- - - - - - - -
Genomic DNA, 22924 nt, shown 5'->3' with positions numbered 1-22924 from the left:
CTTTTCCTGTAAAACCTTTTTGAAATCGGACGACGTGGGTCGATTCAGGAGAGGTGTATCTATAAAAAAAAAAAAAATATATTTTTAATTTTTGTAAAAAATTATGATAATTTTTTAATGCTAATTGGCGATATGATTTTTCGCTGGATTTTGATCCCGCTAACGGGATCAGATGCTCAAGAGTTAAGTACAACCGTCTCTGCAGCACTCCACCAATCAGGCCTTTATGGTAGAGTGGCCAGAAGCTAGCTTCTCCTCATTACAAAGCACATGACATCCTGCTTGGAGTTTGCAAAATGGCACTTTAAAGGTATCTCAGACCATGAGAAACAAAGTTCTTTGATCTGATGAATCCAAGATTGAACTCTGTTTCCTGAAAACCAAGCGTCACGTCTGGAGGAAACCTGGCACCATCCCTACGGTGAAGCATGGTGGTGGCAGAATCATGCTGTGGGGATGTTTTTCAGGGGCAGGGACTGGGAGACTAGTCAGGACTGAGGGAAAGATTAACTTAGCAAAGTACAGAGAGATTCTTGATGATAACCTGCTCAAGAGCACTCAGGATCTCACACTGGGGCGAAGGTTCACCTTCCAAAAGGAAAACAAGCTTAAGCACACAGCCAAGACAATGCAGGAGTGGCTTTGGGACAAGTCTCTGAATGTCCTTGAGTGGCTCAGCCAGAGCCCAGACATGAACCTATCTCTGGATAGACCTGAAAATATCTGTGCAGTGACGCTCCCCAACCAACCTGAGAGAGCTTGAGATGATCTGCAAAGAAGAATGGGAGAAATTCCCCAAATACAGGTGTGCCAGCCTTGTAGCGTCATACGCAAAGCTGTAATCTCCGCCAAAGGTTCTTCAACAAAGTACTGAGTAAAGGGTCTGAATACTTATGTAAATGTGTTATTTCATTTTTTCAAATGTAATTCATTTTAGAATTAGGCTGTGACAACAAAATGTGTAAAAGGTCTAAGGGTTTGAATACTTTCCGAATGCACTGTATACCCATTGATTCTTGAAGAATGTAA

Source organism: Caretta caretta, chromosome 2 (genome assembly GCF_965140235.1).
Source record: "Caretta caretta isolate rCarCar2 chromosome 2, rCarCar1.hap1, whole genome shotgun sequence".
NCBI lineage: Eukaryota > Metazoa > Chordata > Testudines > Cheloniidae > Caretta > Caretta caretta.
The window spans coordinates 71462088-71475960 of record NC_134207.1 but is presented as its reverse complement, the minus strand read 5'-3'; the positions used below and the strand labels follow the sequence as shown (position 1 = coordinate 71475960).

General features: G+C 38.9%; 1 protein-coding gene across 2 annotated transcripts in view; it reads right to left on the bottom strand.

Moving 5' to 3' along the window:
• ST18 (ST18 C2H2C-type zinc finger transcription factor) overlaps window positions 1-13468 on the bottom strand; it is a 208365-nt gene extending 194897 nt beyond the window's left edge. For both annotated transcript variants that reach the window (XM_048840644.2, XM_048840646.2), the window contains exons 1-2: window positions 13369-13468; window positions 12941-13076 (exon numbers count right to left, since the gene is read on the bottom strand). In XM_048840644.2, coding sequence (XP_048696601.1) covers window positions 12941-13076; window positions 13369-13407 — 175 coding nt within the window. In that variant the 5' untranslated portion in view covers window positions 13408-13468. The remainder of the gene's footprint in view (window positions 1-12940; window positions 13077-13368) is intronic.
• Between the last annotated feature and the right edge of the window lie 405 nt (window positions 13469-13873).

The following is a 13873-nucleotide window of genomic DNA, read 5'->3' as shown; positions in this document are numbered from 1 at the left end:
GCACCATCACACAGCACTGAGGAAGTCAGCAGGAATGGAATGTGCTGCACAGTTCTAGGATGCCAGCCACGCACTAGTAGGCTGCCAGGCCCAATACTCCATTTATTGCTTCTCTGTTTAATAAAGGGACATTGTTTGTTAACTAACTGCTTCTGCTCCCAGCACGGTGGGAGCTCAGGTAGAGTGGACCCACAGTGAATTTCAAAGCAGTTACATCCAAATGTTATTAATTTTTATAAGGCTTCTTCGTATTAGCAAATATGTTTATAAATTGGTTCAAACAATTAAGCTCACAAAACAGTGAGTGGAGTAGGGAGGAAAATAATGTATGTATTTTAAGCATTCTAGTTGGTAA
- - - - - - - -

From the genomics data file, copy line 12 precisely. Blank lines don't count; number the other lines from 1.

GCACCATCACACAGCACTGAGGAAGTCAGCAGGAATGGAATGTGCTGCACAGTTCTAGGATGCCAGCCACGCACTAGTAGGCTGCCAGGCCCAATACTCCATTTATTGCTTCTCTGTTTAATAAAGGGACATTGTTTGTTAACTAACTGCTTCTGCTCCCAGCACGGTGGGAGCTCAGGTAGAGTGGACCCACAGTGAATTTCAAAGCAGTTACATCCAAATGTTATTAATTTTTATAAGGCTTCTTCGTATTAGCAAATATGTTTATAAATTGGTTCAAACAATTAAGCTCACAAAACAGTGAGTGGAGTAGGGAGGAAAATAATGTATGTATTTTAAGCATTCTAGTTGGTAA